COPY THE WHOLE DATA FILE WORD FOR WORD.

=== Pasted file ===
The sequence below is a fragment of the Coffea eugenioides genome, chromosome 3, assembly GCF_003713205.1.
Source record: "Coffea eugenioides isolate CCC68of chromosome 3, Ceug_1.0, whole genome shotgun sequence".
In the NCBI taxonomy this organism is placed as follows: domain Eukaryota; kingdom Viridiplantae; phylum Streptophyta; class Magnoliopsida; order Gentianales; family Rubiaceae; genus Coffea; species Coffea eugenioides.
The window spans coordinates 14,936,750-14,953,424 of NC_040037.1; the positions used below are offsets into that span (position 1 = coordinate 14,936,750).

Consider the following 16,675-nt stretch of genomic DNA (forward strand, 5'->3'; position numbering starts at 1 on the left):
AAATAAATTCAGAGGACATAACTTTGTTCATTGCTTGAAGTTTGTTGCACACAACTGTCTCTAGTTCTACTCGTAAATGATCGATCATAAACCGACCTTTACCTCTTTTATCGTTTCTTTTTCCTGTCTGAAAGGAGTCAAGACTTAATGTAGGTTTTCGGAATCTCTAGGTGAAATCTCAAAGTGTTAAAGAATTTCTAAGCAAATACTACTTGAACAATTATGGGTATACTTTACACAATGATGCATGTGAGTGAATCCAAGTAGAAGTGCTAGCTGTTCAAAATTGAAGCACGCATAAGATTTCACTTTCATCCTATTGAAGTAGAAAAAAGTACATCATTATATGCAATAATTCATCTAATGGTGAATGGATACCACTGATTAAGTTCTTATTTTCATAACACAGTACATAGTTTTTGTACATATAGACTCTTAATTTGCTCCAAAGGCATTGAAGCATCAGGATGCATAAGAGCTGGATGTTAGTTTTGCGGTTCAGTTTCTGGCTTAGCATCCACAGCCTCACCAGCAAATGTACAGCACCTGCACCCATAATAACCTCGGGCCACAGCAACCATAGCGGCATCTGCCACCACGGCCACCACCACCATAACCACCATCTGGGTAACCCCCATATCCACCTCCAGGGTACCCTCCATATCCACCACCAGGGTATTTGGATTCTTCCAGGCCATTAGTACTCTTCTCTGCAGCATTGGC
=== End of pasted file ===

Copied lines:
The sequence below is a fragment of the Coffea eugenioides genome, chromosome 3, assembly GCF_003713205.1.
Source record: "Coffea eugenioides isolate CCC68of chromosome 3, Ceug_1.0, whole genome shotgun sequence".
In the NCBI taxonomy this organism is placed as follows: domain Eukaryota; kingdom Viridiplantae; phylum Streptophyta; class Magnoliopsida; order Gentianales; family Rubiaceae; genus Coffea; species Coffea eugenioides.
The window spans coordinates 14,936,750-14,953,424 of NC_040037.1; the positions used below are offsets into that span (position 1 = coordinate 14,936,750).

Consider the following 16,675-nt stretch of genomic DNA (forward strand, 5'->3'; position numbering starts at 1 on the left):
AAATAAATTCAGAGGACATAACTTTGTTCATTGCTTGAAGTTTGTTGCACACAACTGTCTCTAGTTCTACTCGTAAATGATCGATCATAAACCGACCTTTACCTCTTTTATCGTTTCTTTTTCCTGTCTGAAAGGAGTCAAGACTTAATGTAGGTTTTCGGAATCTCTAGGTGAAATCTCAAAGTGTTAAAGAATTTCTAAGCAAATACTACTTGAACAATTATGGGTATACTTTACACAATGATGCATGTGAGTGAATCCAAGTAGAAGTGCTAGCTGTTCAAAATTGAAGCACGCATAAGATTTCACTTTCATCCTATTGAAGTAGAAAAAAGTACATCATTATATGCAATAATTCATCTAATGGTGAATGGATACCACTGATTAAGTTCTTATTTTCATAACACAGTACATAGTTTTTGTACATATAGACTCTTAATTTGCTCCAAAGGCATTGAAGCATCAGGATGCATAAGAGCTGGATGTTAGTTTTGCGGTTCAGTTTCTGGCTTAGCATCCACAGCCTCACCAGCAAATGTACAGCACCTGCACCCATAATAACCTCGGGCCACAGCAACCATAGCGGCATCTGCCACCACGGCCACCACCACCATAACCACCATCTGGGTAACCCCCATATCCACCTCCAGGGTACCCTCCATATCCACCACCAGGGTATTTGGATTCTTCCAGGCCATTAGTACTCTTCTCTGCAGCATTGGC